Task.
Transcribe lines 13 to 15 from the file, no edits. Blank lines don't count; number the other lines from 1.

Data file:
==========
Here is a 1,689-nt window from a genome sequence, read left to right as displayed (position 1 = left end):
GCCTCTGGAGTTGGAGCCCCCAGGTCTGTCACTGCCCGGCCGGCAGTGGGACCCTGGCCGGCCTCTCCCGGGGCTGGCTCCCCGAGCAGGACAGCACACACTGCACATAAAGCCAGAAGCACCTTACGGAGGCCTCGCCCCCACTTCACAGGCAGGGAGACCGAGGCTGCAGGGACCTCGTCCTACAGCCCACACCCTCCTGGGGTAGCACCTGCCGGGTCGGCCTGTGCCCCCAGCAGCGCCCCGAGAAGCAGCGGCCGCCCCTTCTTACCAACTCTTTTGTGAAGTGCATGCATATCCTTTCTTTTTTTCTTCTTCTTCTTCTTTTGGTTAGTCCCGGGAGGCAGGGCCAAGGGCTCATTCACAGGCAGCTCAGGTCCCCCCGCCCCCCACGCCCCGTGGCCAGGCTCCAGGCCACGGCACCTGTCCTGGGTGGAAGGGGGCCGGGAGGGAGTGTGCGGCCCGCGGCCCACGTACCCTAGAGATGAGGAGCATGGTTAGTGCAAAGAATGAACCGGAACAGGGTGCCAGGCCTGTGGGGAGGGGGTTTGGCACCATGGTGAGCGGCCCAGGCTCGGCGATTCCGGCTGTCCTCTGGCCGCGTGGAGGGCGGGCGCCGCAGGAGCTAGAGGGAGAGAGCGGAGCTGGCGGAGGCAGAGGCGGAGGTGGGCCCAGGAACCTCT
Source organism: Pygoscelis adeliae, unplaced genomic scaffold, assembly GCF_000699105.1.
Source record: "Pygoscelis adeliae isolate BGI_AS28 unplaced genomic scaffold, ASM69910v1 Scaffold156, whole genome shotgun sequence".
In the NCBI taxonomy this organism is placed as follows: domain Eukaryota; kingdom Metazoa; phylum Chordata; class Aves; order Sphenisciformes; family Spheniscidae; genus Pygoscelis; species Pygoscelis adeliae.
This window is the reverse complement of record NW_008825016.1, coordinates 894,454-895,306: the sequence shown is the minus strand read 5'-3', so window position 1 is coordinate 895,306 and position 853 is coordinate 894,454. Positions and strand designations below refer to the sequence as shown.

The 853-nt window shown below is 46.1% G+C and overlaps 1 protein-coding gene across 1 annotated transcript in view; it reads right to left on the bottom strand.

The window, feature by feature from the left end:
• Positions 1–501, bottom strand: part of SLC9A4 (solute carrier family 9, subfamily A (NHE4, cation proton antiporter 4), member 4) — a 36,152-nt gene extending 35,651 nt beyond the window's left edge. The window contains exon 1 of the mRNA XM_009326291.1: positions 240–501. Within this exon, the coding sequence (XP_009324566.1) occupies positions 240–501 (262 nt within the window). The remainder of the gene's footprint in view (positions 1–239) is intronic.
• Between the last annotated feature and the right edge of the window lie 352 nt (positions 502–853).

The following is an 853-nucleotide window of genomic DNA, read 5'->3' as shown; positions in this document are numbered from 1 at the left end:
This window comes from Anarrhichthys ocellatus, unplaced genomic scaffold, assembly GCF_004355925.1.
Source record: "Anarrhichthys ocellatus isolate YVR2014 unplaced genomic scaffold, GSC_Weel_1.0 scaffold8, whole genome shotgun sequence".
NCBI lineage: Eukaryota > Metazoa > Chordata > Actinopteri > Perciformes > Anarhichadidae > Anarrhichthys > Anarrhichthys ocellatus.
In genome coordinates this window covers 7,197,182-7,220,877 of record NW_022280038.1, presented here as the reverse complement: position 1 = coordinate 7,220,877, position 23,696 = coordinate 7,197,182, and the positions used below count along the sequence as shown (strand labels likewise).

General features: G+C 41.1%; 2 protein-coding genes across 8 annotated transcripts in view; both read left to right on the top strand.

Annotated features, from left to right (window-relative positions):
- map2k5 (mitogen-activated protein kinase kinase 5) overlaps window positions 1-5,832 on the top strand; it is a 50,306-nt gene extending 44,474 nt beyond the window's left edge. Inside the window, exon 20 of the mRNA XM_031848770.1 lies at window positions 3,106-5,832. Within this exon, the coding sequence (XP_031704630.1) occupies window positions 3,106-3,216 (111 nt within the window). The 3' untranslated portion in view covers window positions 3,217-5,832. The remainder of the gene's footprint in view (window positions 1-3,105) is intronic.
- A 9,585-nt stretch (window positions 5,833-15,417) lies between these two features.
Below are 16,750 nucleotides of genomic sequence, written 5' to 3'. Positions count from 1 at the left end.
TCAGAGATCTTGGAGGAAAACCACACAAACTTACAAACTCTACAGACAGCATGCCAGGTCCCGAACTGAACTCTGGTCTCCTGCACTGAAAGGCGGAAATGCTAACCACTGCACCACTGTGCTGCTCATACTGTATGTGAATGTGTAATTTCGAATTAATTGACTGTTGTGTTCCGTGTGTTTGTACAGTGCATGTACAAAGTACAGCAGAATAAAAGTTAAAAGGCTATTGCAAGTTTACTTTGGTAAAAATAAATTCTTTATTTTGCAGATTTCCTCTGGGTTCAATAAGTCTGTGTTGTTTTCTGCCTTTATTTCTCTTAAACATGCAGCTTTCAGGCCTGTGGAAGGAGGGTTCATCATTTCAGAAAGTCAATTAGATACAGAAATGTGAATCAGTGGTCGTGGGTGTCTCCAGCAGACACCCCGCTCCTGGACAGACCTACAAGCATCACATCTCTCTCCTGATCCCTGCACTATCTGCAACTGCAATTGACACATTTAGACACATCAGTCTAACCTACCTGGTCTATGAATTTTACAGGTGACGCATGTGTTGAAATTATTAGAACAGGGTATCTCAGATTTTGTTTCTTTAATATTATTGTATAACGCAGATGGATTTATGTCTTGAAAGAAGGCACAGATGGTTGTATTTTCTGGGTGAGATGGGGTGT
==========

Source record: "Anarrhichthys ocellatus isolate YVR2014 unplaced genomic scaffold, GSC_Weel_1.0 scaffold8, whole genome shotgun sequence".
NCBI lineage: Eukaryota > Metazoa > Chordata > Actinopteri > Perciformes > Anarhichadidae > Anarrhichthys > Anarrhichthys ocellatus.
In genome coordinates this window covers 7,197,182-7,220,877 of record NW_022280038.1, presented here as the reverse complement: position 1 = coordinate 7,220,877, position 23,696 = coordinate 7,197,182, and the positions used below count along the sequence as shown (strand labels likewise).